Given an $n$-vector $y$ (responses) and a design matrix $X$, I wish to fit them with a simple linear regression model $$y=X\beta+e,$$ where $e\sim\mathcal{N}(0, \sigma^2I)$. Then, we have $$y\sim\mathcal{N}(X\beta, \sigma^2I).$$ Then the maximum likelihood estimations (MLE) of $\beta$ and $\sigma^2$ are just $$\hat\beta=(X^TX)^{-1}X^Ty$$ and $$\hat{\sigma^2}=\frac{(y-X\hat\beta)^T(y-X\hat\beta)}{n}.$$

I understand that $\sigma^2$'s estimator is biased in that $E\{\hat{\sigma^2}\}\neq\sigma^2$.

On Page 4 of this lecture notes, the author claims $E\{\hat{\sigma^2}\}=\frac{n-r}{n}\sigma^2$ without specifying what $r$ is. I guess $r$ is the DoF loss while estimating $\beta$, i.e., the dimension of $\beta$. But how do we derive it?

I tried to prove it myself but got confused at "over which distribution are we taking the expectation?"


Yes, $r$ is indeed the length/dimension of $\beta$. Define the 'hat' matrix $H=X(X^TX)^{-1}X^T$ so that $Hy=X\hat\beta=\hat y$. Then $E((y-X\hat\beta)^T(y-X\hat\beta))=E((y-Hy)^T(y-Hy))=E(y^T(I-H)^T(I-H)y)$. Now $I-H$ is an orthogonal projection so $(I-H)^T(I-H)=I-H$ and hence the expectation above reduces to $E(y^Ty)-E((Hy)^T(Hy))$. Given that $y\sim\mathcal{N}(X\beta, \sigma^2I)$, it follows that $E(y^Ty)=\sigma^2trace(I)+(X\beta)^T(X\beta)=n\sigma^2+(X\beta)^T(X\beta)$. It also follows that the transformed variable $Hy\sim\mathcal{N}(HX\beta,\sigma^2HH^T)=\mathcal{N}(X\beta,\sigma^2H)$. Hence $E((Hy)^T(Hy))=\sigma^2trace(H)+(X\beta)^T(X\beta)$. Because $H$ is an orthogonal projection, its trace is equal to its rank, which equals the rank of $X$, which is just $dim(\beta)$. So, combining the obtained equations for $E(y^Ty)$ and $E((Hy)^T(Hy))$ leads to $E((y-X\hat\beta)^T(y-X\hat\beta))=(n-dim(\beta))\sigma^2$.

  • $\begingroup$ (+1) It took me so long to realize how awesome this answer is. Now only one thing confuses me: I obtained $E(y^Ty)$ from "sum of $N$ independent standard Gaussians is a chi-square distribution of DoF $N$". Here $N$ happens to be $tr(I)$. However, how can we directly know we can compute $E((Hy)^T(Hy))$ by simply replacing $tr(I)$ with $tr(H)$? Because to me, $\sigma^2H$ may not even be diagonal, implying the Gaussians may not be independent! In this case, we no longer have chi-square distribution! So I presume $\sigma^2H$ is diagonal? If so, why? If not, how did you compute that? Thanks a lot $\endgroup$ Sep 25 '15 at 11:03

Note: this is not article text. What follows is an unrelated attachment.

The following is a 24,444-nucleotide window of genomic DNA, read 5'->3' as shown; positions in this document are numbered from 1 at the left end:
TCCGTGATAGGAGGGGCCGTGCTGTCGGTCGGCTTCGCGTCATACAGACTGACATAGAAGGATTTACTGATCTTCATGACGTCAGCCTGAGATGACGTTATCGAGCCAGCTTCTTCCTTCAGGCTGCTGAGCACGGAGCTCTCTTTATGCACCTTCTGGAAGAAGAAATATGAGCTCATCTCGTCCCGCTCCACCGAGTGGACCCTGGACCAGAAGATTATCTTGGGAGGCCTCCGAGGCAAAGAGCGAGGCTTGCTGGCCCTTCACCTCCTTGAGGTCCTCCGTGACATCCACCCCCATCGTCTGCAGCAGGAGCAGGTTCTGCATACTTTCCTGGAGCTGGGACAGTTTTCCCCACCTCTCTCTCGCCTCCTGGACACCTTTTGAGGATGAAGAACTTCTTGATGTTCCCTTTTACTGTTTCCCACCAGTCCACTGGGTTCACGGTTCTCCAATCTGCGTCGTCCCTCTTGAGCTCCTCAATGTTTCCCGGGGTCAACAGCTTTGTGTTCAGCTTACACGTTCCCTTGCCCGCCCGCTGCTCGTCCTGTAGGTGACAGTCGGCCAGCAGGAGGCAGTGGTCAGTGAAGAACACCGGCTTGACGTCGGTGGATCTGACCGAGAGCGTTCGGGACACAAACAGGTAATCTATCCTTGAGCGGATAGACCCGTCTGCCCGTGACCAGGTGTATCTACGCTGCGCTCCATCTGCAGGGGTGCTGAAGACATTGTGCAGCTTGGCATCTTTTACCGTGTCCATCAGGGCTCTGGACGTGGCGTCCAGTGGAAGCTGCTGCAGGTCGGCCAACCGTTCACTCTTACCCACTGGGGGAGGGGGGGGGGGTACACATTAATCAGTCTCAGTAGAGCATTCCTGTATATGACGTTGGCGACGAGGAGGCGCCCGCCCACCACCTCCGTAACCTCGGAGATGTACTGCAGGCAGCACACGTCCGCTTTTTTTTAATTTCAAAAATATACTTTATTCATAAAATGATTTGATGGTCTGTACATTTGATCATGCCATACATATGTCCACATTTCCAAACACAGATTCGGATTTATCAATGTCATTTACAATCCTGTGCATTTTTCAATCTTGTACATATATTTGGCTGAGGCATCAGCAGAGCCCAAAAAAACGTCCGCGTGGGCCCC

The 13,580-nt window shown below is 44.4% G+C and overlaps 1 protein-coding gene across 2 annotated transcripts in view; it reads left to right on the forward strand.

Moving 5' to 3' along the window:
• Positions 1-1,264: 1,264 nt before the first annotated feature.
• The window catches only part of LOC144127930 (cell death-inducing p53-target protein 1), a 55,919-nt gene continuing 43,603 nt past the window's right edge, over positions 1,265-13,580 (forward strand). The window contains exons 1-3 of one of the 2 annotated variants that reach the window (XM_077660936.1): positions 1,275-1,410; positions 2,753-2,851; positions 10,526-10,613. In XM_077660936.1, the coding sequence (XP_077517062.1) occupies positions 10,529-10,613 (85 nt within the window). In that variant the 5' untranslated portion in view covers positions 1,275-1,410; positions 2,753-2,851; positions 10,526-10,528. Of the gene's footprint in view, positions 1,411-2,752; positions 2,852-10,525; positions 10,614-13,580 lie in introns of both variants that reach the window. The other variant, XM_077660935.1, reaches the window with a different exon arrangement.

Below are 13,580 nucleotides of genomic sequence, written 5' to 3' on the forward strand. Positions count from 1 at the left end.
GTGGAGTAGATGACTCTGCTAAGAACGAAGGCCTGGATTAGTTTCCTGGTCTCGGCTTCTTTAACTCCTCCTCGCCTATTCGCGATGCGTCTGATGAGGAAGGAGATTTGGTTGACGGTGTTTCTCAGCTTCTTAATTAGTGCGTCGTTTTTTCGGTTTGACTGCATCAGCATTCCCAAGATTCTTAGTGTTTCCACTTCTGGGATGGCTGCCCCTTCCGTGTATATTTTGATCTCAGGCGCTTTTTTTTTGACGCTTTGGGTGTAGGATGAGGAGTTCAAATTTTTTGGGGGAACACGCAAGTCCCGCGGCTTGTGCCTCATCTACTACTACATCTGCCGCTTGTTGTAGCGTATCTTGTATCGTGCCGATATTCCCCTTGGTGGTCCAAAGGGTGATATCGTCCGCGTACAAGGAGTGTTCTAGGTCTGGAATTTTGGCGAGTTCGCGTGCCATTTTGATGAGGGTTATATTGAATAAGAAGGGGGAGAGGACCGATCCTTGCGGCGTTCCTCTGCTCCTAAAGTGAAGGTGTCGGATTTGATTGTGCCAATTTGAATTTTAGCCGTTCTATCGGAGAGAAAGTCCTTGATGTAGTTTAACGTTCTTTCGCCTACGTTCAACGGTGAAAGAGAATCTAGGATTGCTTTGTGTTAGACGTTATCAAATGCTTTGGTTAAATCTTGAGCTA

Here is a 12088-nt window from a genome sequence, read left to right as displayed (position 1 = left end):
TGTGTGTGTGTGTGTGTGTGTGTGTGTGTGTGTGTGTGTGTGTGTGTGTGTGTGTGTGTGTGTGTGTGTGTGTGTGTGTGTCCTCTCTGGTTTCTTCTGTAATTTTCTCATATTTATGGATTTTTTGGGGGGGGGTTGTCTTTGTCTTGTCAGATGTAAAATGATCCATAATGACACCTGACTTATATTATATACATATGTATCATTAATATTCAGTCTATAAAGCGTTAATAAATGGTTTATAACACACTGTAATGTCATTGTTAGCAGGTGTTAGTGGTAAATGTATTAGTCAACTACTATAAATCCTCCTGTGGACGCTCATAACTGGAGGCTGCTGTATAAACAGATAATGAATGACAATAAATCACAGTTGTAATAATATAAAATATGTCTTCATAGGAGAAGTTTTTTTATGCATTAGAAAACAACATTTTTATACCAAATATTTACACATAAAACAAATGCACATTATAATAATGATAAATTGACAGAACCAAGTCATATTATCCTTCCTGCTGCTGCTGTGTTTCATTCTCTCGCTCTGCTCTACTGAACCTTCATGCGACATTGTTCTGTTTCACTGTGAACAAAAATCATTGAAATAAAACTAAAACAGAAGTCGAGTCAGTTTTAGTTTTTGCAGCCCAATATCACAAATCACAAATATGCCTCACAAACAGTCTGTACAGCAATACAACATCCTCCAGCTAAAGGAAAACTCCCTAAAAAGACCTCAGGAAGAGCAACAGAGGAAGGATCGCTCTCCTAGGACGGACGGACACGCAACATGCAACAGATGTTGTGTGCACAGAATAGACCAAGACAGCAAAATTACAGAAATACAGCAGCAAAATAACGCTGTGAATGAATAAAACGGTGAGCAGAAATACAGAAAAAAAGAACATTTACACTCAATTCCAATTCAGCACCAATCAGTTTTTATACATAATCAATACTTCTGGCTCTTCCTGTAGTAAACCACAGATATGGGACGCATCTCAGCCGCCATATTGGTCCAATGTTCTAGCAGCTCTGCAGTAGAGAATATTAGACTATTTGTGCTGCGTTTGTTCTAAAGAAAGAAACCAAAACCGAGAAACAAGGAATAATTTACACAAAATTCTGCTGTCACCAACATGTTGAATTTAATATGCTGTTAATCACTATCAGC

• $\begingroup$ @SibbsGambling Thanks! The matrix $H$ is not necessarily diagonal. Rather than trying to characterise the distribution of $(Hy)^T(Hy)$, you can compute $E((Hy)^T(Hy))$ directly, using the mean and covariance matrix of $Hy$. Writing $z=Hy$, $E((Hy)^T(Hy))=E(z^T z)=\sum_i E[z_i^2]$. Now use the fact that $E[z_i^2]=var(z_i)+E(z_i)^2=\sigma^2 H_{ii}+(X\beta)_i^2$. $\endgroup$ Sep 26 '15 at 16:08
  • $\begingroup$ This is beautiful! Thanks! I also found another way of computing it: Theorem 6.4 in nyu.edu/econ/dept/courses/peracchi/gstat6.pdf. But definitely your solution is simpler! $\endgroup$ Sep 26 '15 at 16:18

Just make our life easier, suppose $X$ is just one random variable and your model has no intercept then the MLE of $\sigma^2$ is $\hat{\sigma^2}=\frac{\sum_{i=1}^n (x_i-\hat{\mu})^2}{n}$ (This is just a simpler case for $\hat{\sigma^2}=\frac{(y-X\hat\beta)^T(y-X\hat\beta)}{n}$ and $\hat\mu=X\hat\beta=\bar{X}$)

We know $\hat{\sigma^2}=\frac{\sum_{i=1}^n (x_i-\hat{\mu})^2}{n}$ is a biased estimator of $\sigma^2$, the unbiased one should be $\frac{\sum_{i=1}^n (x_i-\hat{\mu})^2}{n-1}$

Therefore, $E(\frac{n}{n-1} \hat{\sigma^2})=E(\frac{n}{n-1}*\frac{\sum_{i=1}^n (x_i-\hat{\mu})^2}{n})=\sigma^2 $

$\Rightarrow E(\hat{\sigma^2)}=\frac{n-1}{n}\sigma^2$

you can see $r=1$ here.

For multivariate situation I guess it should be the same, hope someone else can help.


Your Answer

By clicking “Post Your Answer”, you agree to our terms of service, privacy policy and cookie policy

Not the answer you're looking for? Browse other questions tagged or ask your own question.